So, I didn’t know this until I started writing this review, but there are two English dubs of this movie. That may not sound surprising, as several of the films in Ghibli’s library have been dubbed twice, but what makes this one stand out is probably the fact that neither dub was done by Disney. The original was a Central Park Media effort, and it was all right, but a little hit and miss. There are a few notable names like Crispin Freeman and Veronica Taylor thrown in, and they do great, and Amy Jones does a phenomenal job as the kids’ burdensome aunt. Seita was played by J Robert Spencer, a stage actor who only ever had this as his one voice role, and he did okay for the most part, but there are a few lines throughout where he sounds a bit too disingenuous with what he’s saying. There are even some exchanges he has with Satsuko that sound kind of condescending, which I know is the point when you’re talking to a little kid sometimes, but it just doesn’t always feel close or loving.
Speaking of Setsuko, they had an older woman named Corinne Orr, who was around sixty at the time, and she sounds like her performance was ripped out of the Higurashi dub. It’s pretty bad. Remember when I told you in my Spirited Away review that Chihiro had a better actor in Japanese, but sounded more believably childlike in English? Yeah, this version of Setsuko had neither of those advantages. I won’t say too much about the new Sentai dub, as I’ve only seen a few clips of it so far, but Emily Neves is one of the most talented voice actors in the field today, and she does a much better job playing the role, and the rest of the cast… Rounded out by Sentai house veterans Shelley Callene-black and Marcy Bannor, both of whom at least sound like they’d be the perfect choices… So if you’re going to watch this movie in English, the Sentai dub is probably the way to go, but I’d still have to recommend the Japanese, and not just because of historical authenticity. Believe it or not, Setsuko and Seita were played by actual children back then, and they did a beautiful job, despite the horrifying events they had to portray.
And speaking of those horrifying events, this film comes with a bit of a reputation, doesn’t it? It’s not uncommon to hear Grave of the Fireflies brought up in discussions regarding not only the most depressing anime of all time, but the most depressing films in general. It’s reputation precedes it so badly that people often hesitate to watch it, weary of the emotional damage it might do to them, and even afterwards, calling it the best movie that they’ll never want to watch again. Now, you know how I feel about tear-jerkers. I’m about as cynical as a critic can get, and I’ve slammed popular ‘sad’ anime titles in the past, calling them manipulative tragedy porn, and arguing against the claims of power placed upon them by fans whom I strongly disagreed with. Having said that, I actually brought up Grave of the Fireflies as an example of what those titles did wrong, and I’m more than happy to defend it after having thrown those other titles under the bus, so what’s so different about this tear-jerker? Why does it get a pass?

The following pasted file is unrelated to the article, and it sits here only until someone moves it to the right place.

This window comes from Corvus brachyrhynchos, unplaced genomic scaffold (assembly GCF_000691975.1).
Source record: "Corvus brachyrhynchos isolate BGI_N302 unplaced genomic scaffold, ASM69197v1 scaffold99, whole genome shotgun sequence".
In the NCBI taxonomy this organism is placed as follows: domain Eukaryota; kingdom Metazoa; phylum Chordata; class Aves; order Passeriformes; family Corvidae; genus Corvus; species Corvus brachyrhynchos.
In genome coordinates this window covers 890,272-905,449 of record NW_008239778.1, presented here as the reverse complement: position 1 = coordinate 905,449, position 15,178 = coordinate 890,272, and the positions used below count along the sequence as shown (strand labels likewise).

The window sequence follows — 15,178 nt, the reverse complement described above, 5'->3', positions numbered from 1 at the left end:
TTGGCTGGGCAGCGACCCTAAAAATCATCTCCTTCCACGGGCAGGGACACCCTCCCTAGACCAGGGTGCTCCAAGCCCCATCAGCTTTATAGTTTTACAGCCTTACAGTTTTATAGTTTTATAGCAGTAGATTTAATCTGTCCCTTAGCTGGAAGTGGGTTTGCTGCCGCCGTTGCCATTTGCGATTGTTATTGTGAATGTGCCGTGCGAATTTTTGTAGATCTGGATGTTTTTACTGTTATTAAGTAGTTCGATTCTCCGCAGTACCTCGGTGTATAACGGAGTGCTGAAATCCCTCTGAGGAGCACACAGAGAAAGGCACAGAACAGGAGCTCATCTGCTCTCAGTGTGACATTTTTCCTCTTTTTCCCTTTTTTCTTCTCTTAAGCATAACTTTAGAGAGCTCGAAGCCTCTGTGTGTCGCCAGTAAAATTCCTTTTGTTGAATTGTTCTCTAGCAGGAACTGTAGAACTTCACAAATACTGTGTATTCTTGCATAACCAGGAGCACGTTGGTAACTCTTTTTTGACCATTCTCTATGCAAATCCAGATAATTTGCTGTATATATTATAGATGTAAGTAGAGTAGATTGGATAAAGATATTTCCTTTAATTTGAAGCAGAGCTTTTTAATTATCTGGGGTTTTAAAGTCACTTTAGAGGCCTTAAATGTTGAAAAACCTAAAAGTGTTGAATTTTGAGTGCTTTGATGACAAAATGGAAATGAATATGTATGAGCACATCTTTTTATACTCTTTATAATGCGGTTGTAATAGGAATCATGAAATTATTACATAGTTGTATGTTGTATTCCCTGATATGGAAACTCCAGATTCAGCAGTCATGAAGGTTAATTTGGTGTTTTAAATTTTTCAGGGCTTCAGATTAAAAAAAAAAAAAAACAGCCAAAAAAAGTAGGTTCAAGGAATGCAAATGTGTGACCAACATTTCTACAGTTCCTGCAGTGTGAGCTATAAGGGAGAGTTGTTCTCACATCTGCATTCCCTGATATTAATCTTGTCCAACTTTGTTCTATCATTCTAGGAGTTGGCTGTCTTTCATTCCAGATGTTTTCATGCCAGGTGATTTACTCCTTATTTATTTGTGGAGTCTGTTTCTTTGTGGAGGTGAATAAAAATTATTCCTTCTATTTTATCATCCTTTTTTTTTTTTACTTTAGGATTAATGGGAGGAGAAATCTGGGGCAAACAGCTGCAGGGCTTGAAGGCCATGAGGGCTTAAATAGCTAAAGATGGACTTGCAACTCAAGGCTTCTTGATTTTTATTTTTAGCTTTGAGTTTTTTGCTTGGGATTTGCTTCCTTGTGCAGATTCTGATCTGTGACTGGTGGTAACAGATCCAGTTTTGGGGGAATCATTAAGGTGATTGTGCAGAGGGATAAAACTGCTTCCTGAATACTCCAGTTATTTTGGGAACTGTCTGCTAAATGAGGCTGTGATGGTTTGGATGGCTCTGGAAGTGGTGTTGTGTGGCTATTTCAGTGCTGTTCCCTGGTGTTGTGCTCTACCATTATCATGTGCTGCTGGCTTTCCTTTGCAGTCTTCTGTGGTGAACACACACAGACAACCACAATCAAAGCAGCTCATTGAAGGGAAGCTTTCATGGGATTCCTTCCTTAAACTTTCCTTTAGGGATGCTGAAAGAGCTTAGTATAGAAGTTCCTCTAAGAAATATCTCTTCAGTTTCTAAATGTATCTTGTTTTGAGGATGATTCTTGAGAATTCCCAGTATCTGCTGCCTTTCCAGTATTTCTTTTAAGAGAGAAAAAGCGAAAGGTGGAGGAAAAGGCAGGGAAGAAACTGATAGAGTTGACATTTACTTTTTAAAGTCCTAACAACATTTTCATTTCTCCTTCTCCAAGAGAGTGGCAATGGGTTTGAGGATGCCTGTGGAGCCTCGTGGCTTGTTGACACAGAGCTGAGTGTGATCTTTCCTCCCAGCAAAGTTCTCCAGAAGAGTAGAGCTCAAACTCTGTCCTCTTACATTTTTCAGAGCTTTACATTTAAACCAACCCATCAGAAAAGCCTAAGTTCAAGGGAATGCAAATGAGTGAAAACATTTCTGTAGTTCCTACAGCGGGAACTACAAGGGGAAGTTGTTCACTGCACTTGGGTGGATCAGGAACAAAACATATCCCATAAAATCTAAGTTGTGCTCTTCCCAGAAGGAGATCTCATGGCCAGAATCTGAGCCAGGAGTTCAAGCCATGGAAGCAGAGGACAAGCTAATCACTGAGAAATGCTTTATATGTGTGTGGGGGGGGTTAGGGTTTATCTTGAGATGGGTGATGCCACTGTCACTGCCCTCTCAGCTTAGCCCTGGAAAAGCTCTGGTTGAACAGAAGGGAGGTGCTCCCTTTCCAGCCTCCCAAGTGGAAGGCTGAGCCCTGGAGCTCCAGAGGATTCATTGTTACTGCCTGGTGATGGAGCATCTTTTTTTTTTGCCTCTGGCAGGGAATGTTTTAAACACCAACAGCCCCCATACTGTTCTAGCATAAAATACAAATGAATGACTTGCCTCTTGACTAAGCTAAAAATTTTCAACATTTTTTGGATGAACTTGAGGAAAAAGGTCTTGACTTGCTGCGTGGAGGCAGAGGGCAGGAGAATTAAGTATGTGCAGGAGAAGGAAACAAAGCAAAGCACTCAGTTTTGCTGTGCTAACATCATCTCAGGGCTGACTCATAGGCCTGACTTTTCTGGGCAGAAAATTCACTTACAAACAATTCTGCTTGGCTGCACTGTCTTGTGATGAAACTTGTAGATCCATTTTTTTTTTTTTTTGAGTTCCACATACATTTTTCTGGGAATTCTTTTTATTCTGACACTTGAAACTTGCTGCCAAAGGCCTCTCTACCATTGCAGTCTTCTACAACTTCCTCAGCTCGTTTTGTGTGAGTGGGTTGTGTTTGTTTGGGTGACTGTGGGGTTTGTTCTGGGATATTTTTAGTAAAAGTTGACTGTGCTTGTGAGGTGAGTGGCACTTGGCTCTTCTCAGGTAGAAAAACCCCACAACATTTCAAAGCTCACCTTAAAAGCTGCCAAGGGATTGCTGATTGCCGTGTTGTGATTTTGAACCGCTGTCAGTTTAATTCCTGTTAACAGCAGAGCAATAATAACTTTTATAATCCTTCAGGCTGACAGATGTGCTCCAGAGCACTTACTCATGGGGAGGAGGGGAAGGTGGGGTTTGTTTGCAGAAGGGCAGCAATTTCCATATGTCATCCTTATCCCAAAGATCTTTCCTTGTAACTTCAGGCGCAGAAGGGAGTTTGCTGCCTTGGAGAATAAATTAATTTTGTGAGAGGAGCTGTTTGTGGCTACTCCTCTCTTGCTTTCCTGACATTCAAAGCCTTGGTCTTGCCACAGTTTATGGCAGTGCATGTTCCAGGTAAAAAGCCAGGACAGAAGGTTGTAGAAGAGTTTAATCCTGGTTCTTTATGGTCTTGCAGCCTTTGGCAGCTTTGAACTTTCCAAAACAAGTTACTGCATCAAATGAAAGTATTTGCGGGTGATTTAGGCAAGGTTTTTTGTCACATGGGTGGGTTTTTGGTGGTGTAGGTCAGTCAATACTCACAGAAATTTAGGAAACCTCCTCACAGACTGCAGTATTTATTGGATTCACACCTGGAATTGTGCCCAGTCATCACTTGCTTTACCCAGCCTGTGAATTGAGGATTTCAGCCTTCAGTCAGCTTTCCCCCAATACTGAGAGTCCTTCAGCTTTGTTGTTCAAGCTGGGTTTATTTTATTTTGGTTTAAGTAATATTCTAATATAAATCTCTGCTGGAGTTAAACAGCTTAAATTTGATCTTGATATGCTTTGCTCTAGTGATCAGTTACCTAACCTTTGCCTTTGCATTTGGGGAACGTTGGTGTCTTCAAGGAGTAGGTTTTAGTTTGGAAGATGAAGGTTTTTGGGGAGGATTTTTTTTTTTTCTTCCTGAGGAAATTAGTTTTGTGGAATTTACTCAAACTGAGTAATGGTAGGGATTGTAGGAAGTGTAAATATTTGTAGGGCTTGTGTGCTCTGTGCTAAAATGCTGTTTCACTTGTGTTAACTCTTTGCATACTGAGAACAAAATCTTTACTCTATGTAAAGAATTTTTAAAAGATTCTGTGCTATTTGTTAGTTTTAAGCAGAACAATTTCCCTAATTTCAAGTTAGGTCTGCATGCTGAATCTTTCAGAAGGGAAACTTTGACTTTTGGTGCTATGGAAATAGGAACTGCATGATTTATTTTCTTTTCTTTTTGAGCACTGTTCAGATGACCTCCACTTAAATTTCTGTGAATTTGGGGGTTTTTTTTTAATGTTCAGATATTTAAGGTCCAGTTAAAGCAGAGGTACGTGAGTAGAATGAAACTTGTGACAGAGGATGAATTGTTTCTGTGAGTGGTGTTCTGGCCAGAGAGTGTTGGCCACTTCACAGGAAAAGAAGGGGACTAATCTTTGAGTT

Well, to understand why I hold this film in such high regard, you have to first go through it’s many layers. The first layer is on the surface, where it is certainly a sad film, but it’s the way it’s executed that sets it apart. The tragic events aren’t just random occurrences where popular or beloved characters get thrown to the wolves for the sake of eliciting tears. There are reasons for the tragic things that happen, and they’re not sudden twists of fate. They’re rooted in the flaws of the characters in question, and reasons why they’d make the choices they make, and they’re the kinds of choices where you just have to scream “No! Don’t do it!” at the screen, even though you can’t guarantee that in the same situation, you wouldn’t make the same mistakes they do. They also straight up tell you right in the beginning of the movie that Setsuko and Seita will die by the end, which could have ruined everything by making their deaths predictable, but their fate was never meant to be a surprise… Rather, the whole movie is structured in such a way that knowing they die just makes the rest of the film an experience in finding out why, as every little detail building towards it just confirms what you already hoped wasn’t true.
So the story, on it’s own merits, is written really well. The foreshadowing is heavy, but still subtle, and it’s use of fireflies as symbolism for the temporary nature of life is powerful, and at the very least, the characters are compelling in their struggle to survive… They even get their own arcs, some rather short(IE their mother and aunt), but Setsuko’s arc of her declining health and Seita’s arc of his refusal to surrender to the inevitable, both of which are very well written… Honestly, you might be surprised by the second layer, a fact that’s not too unknown, that this story is mostly autobiographical. Almost all of this story, obviously excluding Seita’s death, is based on Akiyuki Nosaka’s personal experiences, and how he blamed himself for the death of his sister during the final years of World War 2. He wrote the novel as an apology to his sister, and most likely as a way to deal with the survivor’s guilt that he suffered from, which is why Seita makes so many bad decisions throughout the story, and his attempts to care for his sister on his own result in her untimely passing, followed by his own, which could almost be seen as a metaphor for the caustic nature of Japan’s unwillingness to surrender to the US, but that’s not what Takahata saw in it.